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We’re Still Dreaming!

By Steve Gibbs,

Anthony Millerick,one half of the managerial duo which have taken Hampshire village club Hartley Wintney to its highest ever league position, certainly knows the value of a little bit of luck – and the folly of trying to predict the future after success that has been anything but accidental.

About to begin their first season at Step 3 in the Evo-Stik Premier South, after East Division play-off final victory earned a second consecutive promotion, Millerick remains somewhat bemused by their meteoric rise to parity with local rivals Farnborough and Basingstoke Town, and the thought of where the dream might take them.

“Oh, I have no idea,” he laughs wistfully. “This time last year I didn’t think we’d be about to go into Step 3. When I started four years ago I didn’t expect to be here, so I don’t rule anything out. You’ve just got to have faith in what you do, a bit of belief, conviction, a bit of luck.”

Into the fantasy, however, has been injected a sobering dose of reality as The Row come to terms with their exalted status.

“This pre-season has been an eye-opener for me, personally,” admits Millerick, who will be joined in the hotseat this year by Dan Turkington after previous co-boss Dan Brownlee took on a coaching role at Basingstoke this summer.

“I have really seen a shift with the players we’re trying to attract, their mentality and their approach to pre-season – that’s something I haven’t been used to. Previously, getting players in was quite easy, and I haven’t had to deal with agents or players that move for fees.”

Promotion has in some ways made Hartley unwitting victims of their own success, with 32-goal top scorer Paul Hodges snapped up by Woking and several players, including influential winger Steven Duff, unable to commit to the additional rigours of a division which requires journeys to Tiverton, Merthy and Banbury.

“I don’t mind. They’re honest reasons,” is the assessment of the ebullient but constantly phlegmatic Millerick. “You’re always going to have these issues. Every club has them, so it’s up to the management to find solutions.


“We’ll get there – there’s never a panic at Hartley Wintney. We’ve got good people and we know where we want to go, and that’s half the battle.”

The club has also found a happy knack of replacing the seemingly irreplaceable, and Hodges – like star strikers Sam Argent and Rowan Vine before him – leaves with Millerick’s blessing.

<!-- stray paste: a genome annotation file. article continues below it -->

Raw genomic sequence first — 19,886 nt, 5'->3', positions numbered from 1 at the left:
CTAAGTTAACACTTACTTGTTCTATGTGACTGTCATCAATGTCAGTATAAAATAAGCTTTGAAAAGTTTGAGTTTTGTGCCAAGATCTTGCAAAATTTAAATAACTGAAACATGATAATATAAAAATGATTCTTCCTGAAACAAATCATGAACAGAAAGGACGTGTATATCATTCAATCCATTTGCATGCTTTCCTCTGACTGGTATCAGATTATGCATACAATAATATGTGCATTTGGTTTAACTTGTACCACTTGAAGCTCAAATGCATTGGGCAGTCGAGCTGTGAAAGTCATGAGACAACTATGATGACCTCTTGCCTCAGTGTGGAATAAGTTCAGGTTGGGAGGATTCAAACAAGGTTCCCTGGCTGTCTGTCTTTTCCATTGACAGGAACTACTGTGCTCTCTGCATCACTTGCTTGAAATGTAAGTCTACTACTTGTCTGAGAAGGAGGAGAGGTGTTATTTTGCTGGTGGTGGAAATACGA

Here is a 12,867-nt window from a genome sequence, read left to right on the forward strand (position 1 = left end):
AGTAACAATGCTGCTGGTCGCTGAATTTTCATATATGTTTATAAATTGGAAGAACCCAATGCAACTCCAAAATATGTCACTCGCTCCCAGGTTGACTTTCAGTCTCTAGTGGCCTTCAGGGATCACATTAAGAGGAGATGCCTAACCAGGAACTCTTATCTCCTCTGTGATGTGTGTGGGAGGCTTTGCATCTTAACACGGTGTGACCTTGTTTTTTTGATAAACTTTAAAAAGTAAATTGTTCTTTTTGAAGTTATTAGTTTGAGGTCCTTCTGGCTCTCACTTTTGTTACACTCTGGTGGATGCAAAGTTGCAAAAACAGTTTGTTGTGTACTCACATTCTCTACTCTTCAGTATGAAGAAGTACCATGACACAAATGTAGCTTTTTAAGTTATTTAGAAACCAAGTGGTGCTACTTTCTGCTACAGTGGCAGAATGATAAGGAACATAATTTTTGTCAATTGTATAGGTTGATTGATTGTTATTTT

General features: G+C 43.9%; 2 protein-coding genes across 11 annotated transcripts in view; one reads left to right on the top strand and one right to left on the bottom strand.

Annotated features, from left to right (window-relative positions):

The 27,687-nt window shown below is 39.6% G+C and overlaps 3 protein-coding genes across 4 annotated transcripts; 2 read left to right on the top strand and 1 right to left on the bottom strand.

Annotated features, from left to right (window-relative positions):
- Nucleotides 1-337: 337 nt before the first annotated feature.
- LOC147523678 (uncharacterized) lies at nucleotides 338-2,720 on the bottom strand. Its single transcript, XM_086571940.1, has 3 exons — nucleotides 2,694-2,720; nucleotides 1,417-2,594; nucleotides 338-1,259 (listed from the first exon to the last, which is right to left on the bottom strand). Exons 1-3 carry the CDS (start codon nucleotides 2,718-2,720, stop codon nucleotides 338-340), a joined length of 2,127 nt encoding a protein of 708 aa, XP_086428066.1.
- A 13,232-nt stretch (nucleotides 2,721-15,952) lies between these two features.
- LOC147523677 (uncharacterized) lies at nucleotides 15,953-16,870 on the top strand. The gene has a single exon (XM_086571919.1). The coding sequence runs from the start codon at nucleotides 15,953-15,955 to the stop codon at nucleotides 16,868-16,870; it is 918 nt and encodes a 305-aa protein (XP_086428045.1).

“A little bit was luck,” he again concedes, on the success of their recruitment policy. “Some of it is just knowing enough people. It really helps to have a good reputation as a club, and that for the last couple of years we’ve been a winning club, a club that is always moving forward. You gain momentum by victories.

“I love my players, but I don’t fear losing anybody and I never have. As long as you’re doing your job properly and your network is correct, there’s always another player out there.”

As he prepares to face Poole Town on Saturday, Millerick believes The Row “are not a million miles off” in terms of squad rebuilding, and by the time the first whistle blows on the season he hopes to have recruited a few “diamonds in the rough that we’ve seen on our journey”.


“We’ve still got some business to do, but we’re happy. Our aim is to be competitive in every game we play,” he stresses before reasserting his belief that a club should never limit themselves in their ambitions.

Hartley beat both Farnborough and Basingstoke last season, as they added cup exploits to league glory, and Millerick maintains: “They’re both bigger clubs, and historically are way ahead of what we’ve done, but we’re on a par now, so there is no inferiority complex.

“I’m not putting a measure or setting a bar on what can be achieved. We don’t talk about promotions or winning leagues. Last season, we didn’t set any targets – if I’d said ‘let’s shoot for mid-table security’, then ultimately that’s probably where we’d have ended up.”

“We know how to win games with beautiful football or by playing ugly, and we’ll need both this season.
“There’s no reason why we can’t be competitive in every game, and we’ll need a little bit of luck, but if we’re competitive we’ll certainly win more games than we lose.”

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